A surge of free offerings for members and nonmembers during the pandemic led to increased engagement and stronger advocacy efforts. Find out how to keep leveraging those offers to enhance value and build relationships.
When the pandemic hit, many associations responded to member needs immediately with free resources to help them navigate the crisis. Now that we have emerged (mostly) from crisis mode, does it still make sense to offer free resources to members and nonmembers? The answer is yes—with caveats.
Being strategic and selective about what to offer and how to get a return on what you are offering are key, said Elisa Joseph Anders, senior account director at Marketing General Incorporated, who co-presented “Creating Member Value: Give a Little to Get a Lot” at ASAE’s Marketing, Membership, and Communications Conference (MMCC) last week.
“By giving some things away for free and marketing them properly, your association can not only deliver value for others but also create value for the association, which ultimately helps you deliver on your mission,” Anders said.
The idea is to give away resources or other items that demonstrate value and deliver value to the people who need them. An association’s products, programs, services, and membership have value. However, you don’t want to diminish that value by giving too much away. Instead, be selective and give a sample, because offering too much for free is not a good strategy for growth and revenue.
How do you determine whether to offer benefits for free?During the pandemic, many associations extended membership grace periods
Start by assessing your market and its needs. For example, if many of your members have lost jobs or had to close businesses, they might need free career resources or professional development courses to help them get back on track. You might already have a good gauge of member needs but conducting research to better understand what members want is also a good plan. It can be as quick and simple as low-cost pulse surveys, Anders said.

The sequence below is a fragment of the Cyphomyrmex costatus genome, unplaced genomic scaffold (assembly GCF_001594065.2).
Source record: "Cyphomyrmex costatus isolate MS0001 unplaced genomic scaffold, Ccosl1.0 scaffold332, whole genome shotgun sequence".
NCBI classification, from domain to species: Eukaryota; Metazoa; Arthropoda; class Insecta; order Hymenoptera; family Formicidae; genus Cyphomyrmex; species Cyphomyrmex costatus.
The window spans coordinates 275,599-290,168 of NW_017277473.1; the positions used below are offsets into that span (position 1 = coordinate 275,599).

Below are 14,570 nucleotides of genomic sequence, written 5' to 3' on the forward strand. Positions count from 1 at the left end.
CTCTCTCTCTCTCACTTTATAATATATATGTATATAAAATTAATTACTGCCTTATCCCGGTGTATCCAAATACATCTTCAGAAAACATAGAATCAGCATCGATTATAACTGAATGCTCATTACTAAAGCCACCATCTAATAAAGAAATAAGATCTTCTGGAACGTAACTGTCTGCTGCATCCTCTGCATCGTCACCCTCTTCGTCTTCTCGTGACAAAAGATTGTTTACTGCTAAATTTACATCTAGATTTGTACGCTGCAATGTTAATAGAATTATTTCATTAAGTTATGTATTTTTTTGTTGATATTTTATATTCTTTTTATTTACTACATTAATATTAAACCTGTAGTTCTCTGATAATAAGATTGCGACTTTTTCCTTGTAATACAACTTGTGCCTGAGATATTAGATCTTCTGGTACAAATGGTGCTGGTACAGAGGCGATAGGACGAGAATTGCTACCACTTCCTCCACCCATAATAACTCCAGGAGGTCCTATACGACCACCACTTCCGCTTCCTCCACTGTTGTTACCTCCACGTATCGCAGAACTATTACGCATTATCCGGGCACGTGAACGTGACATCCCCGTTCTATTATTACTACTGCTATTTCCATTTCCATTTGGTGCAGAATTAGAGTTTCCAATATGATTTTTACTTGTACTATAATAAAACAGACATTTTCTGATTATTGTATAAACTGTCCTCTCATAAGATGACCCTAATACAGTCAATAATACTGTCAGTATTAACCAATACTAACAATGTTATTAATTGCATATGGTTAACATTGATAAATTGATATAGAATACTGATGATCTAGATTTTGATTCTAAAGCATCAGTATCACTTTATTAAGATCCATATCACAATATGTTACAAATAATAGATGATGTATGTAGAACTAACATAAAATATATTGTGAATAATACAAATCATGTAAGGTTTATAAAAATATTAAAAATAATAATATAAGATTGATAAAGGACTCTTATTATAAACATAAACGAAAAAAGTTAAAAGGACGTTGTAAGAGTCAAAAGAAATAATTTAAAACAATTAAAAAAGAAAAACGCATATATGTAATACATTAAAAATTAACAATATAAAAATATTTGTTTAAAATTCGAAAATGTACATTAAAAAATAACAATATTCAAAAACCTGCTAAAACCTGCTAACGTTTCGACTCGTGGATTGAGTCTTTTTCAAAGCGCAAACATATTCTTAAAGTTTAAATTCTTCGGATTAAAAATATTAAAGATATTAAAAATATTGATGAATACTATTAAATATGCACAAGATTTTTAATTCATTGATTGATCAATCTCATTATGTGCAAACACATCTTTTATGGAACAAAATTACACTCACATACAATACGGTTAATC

, which members appreciated. So, it could be a good idea to offer a free trial or introductory membership, or a “freemium” membership where you offer a free quality product that people want. In those cases, you would need to work on converting members to a higher level of membership, which takes a sustained marketing effort with a budget to support it, Anders said. She also cautioned that a relatively low percentage of those members will convert to paid memberships, so it’s important to make sure the economics work before offering that kind of option.
Another key tip is to trade content for contact.When you offer a free webinar or a downloadable research report, make sure to ask for the person’s contact information. Getting their opt-in helps start a two-way conversation that leads to an ongoing relationship
. Then you can give them more free information like newsletters, legislative updates, professional development resources, or other communications that showcase your value. The goal is to cultivate them and get them to engage further with the association.
“The more people see your value and engage with your association, the more likely they are to join, register, buy, and renew,” Anders said.
Lisa Boylan is a senior editor of Associations Now.
Originally published at associations now